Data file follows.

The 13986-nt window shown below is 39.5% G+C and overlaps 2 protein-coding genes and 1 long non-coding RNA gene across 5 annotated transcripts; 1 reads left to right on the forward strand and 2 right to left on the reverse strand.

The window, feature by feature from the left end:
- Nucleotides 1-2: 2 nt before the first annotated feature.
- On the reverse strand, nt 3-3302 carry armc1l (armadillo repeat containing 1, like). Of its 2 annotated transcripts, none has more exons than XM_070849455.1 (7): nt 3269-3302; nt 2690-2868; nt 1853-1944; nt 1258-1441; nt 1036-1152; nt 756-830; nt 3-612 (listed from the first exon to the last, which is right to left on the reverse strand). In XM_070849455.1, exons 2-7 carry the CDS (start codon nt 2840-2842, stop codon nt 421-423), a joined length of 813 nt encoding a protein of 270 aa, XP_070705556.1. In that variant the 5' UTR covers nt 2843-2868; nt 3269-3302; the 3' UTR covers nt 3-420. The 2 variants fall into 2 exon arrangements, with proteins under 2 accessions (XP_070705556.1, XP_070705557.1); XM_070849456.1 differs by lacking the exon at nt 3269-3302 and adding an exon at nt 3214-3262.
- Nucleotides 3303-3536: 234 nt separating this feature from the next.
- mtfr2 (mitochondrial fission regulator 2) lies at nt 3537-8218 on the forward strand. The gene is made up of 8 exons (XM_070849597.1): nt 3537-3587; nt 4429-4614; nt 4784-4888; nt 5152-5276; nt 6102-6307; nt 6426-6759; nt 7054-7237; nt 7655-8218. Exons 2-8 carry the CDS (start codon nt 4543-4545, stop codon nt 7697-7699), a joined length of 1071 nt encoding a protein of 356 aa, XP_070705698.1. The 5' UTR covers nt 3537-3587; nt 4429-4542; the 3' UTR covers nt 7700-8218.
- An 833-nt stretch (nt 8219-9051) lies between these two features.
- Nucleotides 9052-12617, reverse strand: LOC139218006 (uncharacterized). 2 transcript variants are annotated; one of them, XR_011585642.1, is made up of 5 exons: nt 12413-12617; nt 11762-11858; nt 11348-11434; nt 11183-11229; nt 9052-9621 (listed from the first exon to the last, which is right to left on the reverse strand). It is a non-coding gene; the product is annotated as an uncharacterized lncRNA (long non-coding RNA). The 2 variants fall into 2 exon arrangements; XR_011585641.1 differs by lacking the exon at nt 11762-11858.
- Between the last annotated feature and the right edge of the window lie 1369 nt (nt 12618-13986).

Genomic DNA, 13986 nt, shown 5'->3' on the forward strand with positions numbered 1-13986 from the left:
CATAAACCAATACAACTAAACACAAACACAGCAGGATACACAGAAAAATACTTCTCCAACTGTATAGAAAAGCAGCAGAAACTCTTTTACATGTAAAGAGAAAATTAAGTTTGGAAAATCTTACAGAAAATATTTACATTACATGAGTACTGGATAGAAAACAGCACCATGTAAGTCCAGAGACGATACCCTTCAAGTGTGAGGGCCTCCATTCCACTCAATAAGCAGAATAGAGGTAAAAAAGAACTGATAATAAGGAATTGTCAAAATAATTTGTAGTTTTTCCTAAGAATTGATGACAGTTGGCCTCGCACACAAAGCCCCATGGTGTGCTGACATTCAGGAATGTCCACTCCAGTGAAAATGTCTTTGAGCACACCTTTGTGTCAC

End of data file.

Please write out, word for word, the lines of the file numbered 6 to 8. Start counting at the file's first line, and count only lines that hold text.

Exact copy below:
- mtfr2 (mitochondrial fission regulator 2) lies at nt 3537-8218 on the forward strand. The gene is made up of 8 exons (XM_070849597.1): nt 3537-3587; nt 4429-4614; nt 4784-4888; nt 5152-5276; nt 6102-6307; nt 6426-6759; nt 7054-7237; nt 7655-8218. Exons 2-8 carry the CDS (start codon nt 4543-4545, stop codon nt 7697-7699), a joined length of 1071 nt encoding a protein of 356 aa, XP_070705698.1. The 5' UTR covers nt 3537-3587; nt 4429-4542; the 3' UTR covers nt 7700-8218.
- An 833-nt stretch (nt 8219-9051) lies between these two features.
- Nucleotides 9052-12617, reverse strand: LOC139218006 (uncharacterized). 2 transcript variants are annotated; one of them, XR_011585642.1, is made up of 5 exons: nt 12413-12617; nt 11762-11858; nt 11348-11434; nt 11183-11229; nt 9052-9621 (listed from the first exon to the last, which is right to left on the reverse strand). It is a non-coding gene; the product is annotated as an uncharacterized lncRNA (long non-coding RNA). The 2 variants fall into 2 exon arrangements; XR_011585641.1 differs by lacking the exon at nt 11762-11858.